Intel American semiconductor company

Intel Corporation is an American multinational corporation and technology company headquartered in Santa Clara, California, in the Silicon Valley. It is the world's second largest and second highest valued semiconductor chip manufacturer based on revenue after being overtaken by Samsung, and is the inventor of the x86 series of microprocessors, the processors found in most personal computers (PCs). Intel ranked No. 46 in the 2018 Fortune 500 list of the largest United States corporations by total revenue.

Pentium III Line of desktop and mobile microprocessors produced by Intel

The Pentium III brand refers to Intel's 32-bit x86 desktop and mobile microprocessors based on the sixth-generation P6 microarchitecture introduced on February 26, 1999. The brand's initial processors were very similar to the earlier Pentium II-branded microprocessors. The most notable differences were the addition of the SSE instruction set, and the introduction of a controversial serial number embedded in the chip during the manufacturing process.

Socket 478 Processor socket made by Intel

Socket 478 is a 478-contact CPU socket used for Intel's Pentium 4 and Celeron series CPUs.

Staggered pin

The staggered pin grid array (SPGA) is used by Intel processors based on Socket 5 and Socket 7. Socket 8 used a partial SPGA layout on half the processor.

Socket 5

Socket 5 was created for the second generation of Intel P5 Pentium processors operating at speeds from 75 to 120 MHz as well as certain Pentium OverDrive and Pentium MMX processors with core voltage 3.3 V. It superseded the earlier Socket 4. It was released in March 1994. Consisting of 320 pins, this was the first socket to use a staggered pin grid array, or SPGA, which allowed the chip's pins to be spaced closer together than earlier sockets. Socket 5 was replaced by Socket 7 in 1997.

Socket 7

Socket 7 is a physical and electrical specification for an x86-style CPU socket on a personal computer motherboard. It was released June 1995. The socket supersedes the earlier Socket 5, and accepts P5 Pentium microprocessors manufactured by Intel, as well as compatibles made by Cyrix/IBM, AMD, IDT and others.

Socket 8

The Socket 8 CPU socket was used exclusively with the Intel Pentium Pro and Pentium II Overdrive computer processors. Intel discontinued Socket 8 in favor of Slot 1 with the introduction of the Pentium II and Slot 2 with the release of the Pentium II Xeon in 1999.

An example of a socket for a staggered pin grid array package Socket 7.jpg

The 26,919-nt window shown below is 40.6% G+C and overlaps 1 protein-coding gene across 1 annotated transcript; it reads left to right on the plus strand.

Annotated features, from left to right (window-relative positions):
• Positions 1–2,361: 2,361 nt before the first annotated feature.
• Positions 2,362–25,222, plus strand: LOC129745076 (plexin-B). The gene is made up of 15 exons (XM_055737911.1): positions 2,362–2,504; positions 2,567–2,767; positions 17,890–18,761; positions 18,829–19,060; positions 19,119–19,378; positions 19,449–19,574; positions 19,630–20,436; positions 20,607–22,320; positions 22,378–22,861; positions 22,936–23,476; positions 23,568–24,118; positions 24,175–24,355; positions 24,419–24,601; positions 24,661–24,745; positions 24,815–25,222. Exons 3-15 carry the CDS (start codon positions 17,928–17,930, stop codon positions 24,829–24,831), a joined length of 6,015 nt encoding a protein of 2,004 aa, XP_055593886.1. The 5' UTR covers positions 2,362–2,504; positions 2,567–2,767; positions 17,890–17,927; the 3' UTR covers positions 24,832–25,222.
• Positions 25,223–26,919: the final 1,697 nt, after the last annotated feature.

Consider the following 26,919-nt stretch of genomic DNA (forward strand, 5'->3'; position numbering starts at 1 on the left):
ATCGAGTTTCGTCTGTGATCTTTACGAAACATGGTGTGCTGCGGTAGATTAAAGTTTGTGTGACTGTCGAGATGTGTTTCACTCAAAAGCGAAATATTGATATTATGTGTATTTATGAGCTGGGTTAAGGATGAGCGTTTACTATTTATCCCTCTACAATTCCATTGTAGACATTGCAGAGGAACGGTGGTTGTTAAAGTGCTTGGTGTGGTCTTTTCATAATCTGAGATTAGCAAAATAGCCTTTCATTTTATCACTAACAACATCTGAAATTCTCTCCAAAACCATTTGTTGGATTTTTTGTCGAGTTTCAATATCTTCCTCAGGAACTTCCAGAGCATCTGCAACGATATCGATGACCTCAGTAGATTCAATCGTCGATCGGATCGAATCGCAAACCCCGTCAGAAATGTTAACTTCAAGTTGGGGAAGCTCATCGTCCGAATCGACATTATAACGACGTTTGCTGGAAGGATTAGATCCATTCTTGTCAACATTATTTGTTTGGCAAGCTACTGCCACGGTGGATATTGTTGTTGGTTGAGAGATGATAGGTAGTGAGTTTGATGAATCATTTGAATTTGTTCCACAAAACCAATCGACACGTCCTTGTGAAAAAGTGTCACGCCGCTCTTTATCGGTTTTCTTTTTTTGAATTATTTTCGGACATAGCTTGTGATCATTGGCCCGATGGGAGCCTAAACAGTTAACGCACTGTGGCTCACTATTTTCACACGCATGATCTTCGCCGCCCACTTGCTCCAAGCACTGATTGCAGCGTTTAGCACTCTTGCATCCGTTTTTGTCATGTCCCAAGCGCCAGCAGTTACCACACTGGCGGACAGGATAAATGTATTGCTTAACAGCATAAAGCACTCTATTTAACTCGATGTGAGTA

An example of a socket for a staggered pin grid array package
View of the socket 7 321-pin connectors of a CPU Cyrix IBM CPU 6x86MX PR200 bottom.jpg
View of the socket 7 321-pin connectors of a CPU

It consists of two square arrays of pins, offset in both directions by half the minimum distance between pins in one of the arrays. Put differently: within a square boundary the pins form a diagonal square lattice. There is generally a section in the center of the package without any pins. SPGA packages are usually used by devices that require a higher pin density than what a PGA can provide, such as microprocessors.

Ceramic

A ceramic pin grid array (CPGA) is a type of packaging used by integrated circuits. This type of packaging uses a ceramic substrate with pins arranged in a pin grid array. Some CPUs that use CPGA packaging are the AMD Socket A Athlons and the Duron.

A CPGA was used by AMD for Athlon and Duron processors based on Socket A, as well as some AMD processors based on Socket AM2 and Socket AM2+. While similar form factors have been used by other manufacturers, they are not officially referred to as CPGA. This type of packaging uses a ceramic substrate with pins arranged in an array.

Organic

Demonstration of a PGA-ZIF socket (AMD 754)

An organic pin grid array (OPGA) is a type of connection for integrated circuits, and especially CPUs, where the silicon die is attached to a plate made out of an organic plastic which is pierced by an array of pins which make the requisite connections to the socket.

The organic pin grid array was originally introduced for the AMD Athlon XP processors based on Socket A, also used for AMD processors using Socket 754, Socket 939, Socket 940, Socket FM1, Socket FM2, Socket AM2, Socket AM2+, Socket AM3, Socket AM3+ and Socket AM4.

Stud

A stud grid array (SGA) is a short-pinned pin grid array chip scale package for use in Surface-mount technology. The polymer stud grid array or plastic stud grid array was developed jointly by the Interuniversity Microelectronics Centre (IMEC) and Laboratory for Production Technology, Siemens AG. [5] [6]

rPGA

The reduced pin grid array was used by the socketed mobile variants of Intel's Core i3/5/7 processors and features a reduced pin pitch of 1mm, [7] as opposed to the 1.27mm pin pitch used by contemporary AMD processors and older Intel processors. It is used in the G1, G2, and G3 sockets.

See also

Related Research Articles

Athlon series of x86-compatible microprocessors

Athlon is the brand name applied to a series of x86-compatible microprocessors designed and manufactured by Advanced Micro Devices (AMD). The original Athlon was the first seventh-generation x86 processor and was the first desktop processor to reach speeds of one gigahertz (GHz). It made its debut on June 23, 1999.